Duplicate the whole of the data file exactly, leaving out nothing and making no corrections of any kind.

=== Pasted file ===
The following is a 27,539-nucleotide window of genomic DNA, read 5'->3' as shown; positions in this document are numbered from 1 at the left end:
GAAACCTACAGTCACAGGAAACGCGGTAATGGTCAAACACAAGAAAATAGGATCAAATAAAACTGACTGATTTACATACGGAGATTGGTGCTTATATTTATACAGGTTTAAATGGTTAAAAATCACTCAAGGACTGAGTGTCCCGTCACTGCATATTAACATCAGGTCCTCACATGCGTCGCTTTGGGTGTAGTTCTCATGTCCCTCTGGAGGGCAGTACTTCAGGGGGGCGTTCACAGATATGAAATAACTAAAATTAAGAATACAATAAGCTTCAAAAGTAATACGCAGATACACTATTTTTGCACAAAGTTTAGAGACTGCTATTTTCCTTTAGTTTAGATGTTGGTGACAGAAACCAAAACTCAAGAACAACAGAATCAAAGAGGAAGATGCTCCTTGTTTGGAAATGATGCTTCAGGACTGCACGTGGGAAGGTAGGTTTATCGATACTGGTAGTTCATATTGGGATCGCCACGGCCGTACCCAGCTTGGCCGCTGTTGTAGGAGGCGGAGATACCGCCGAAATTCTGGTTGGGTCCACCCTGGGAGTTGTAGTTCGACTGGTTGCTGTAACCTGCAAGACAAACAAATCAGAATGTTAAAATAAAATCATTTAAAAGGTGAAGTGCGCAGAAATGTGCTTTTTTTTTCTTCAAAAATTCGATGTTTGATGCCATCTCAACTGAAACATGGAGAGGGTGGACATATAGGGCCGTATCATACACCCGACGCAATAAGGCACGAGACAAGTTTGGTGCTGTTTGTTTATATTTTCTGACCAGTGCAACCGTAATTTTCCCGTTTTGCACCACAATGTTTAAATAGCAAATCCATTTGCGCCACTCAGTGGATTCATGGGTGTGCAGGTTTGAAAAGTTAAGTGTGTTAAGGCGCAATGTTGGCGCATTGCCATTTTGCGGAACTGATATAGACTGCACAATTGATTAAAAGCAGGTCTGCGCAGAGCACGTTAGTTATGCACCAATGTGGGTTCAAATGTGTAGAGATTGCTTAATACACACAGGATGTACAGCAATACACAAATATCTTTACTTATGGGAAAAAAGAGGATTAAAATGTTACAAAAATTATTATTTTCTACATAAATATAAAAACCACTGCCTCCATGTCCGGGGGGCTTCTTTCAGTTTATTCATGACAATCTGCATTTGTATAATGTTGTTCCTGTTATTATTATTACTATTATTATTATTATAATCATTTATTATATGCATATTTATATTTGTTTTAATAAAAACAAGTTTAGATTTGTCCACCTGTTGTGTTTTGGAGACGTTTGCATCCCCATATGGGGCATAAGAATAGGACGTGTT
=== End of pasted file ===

The following is a 27,539-nucleotide window of genomic DNA, read 5'->3' as shown; positions in this document are numbered from 1 at the left end:
GAAACCTACAGTCACAGGAAACGCGGTAATGGTCAAACACAAGAAAATAGGATCAAATAAAACTGACTGATTTACATACGGAGATTGGTGCTTATATTTATACAGGTTTAAATGGTTAAAAATCACTCAAGGACTGAGTGTCCCGTCACTGCATATTAACATCAGGTCCTCACATGCGTCGCTTTGGGTGTAGTTCTCATGTCCCTCTGGAGGGCAGTACTTCAGGGGGGCGTTCACAGATATGAAATAACTAAAATTAAGAATACAATAAGCTTCAAAAGTAATACGCAGATACACTATTTTTGCACAAAGTTTAGAGACTGCTATTTTCCTTTAGTTTAGATGTTGGTGACAGAAACCAAAACTCAAGAACAACAGAATCAAAGAGGAAGATGCTCCTTGTTTGGAAATGATGCTTCAGGACTGCACGTGGGAAGGTAGGTTTATCGATACTGGTAGTTCATATTGGGATCGCCACGGCCGTACCCAGCTTGGCCGCTGTTGTAGGAGGCGGAGATACCGCCGAAATTCTGGTTGGGTCCACCCTGGGAGTTGTAGTTCGACTGGTTGCTGTAACCTGCAAGACAAACAAATCAGAATGTTAAAATAAAATCATTTAAAAGGTGAAGTGCGCAGAAATGTGCTTTTTTTTTCTTCAAAAATTCGATGTTTGATGCCATCTCAACTGAAACATGGAGAGGGTGGACATATAGGGCCGTATCATACACCCGACGCAATAAGGCACGAGACAAGTTTGGTGCTGTTTGTTTATATTTTCTGACCAGTGCAACCGTAATTTTCCCGTTTTGCACCACAATGTTTAAATAGCAAATCCATTTGCGCCACTCAGTGGATTCATGGGTGTGCAGGTTTGAAAAGTTAAGTGTGTTAAGGCGCAATGTTGGCGCATTGCCATTTTGCGGAACTGATATAGACTGCACAATTGATTAAAAGCAGGTCTGCGCAGAGCACGTTAGTTATGCACCAATGTGGGTTCAAATGTGTAGAGATTGCTTAATACACACAGGATGTACAGCAATACACAAATATCTTTACTTATGGGAAAAAAGAGGATTAAAATGTTACAAAAATTATTATTTTCTACATAAATATAAAAACCACTGCCTCCATGTCCGGGGGGCTTCTTTCAGTTTATTCATGACAATCTGCATTTGTATAATGTTGTTCCTGTTATTATTATTACTATTATTATTATTATAATCATTTATTATATGCATATTTATATTTGTTTTAATAAAAACAAGTTTAGATTTGTCCACCTGTTGTGTTTTGGAGACGTTTGCATCCCCATATGGGGCATAAGAATAGGACGTGTT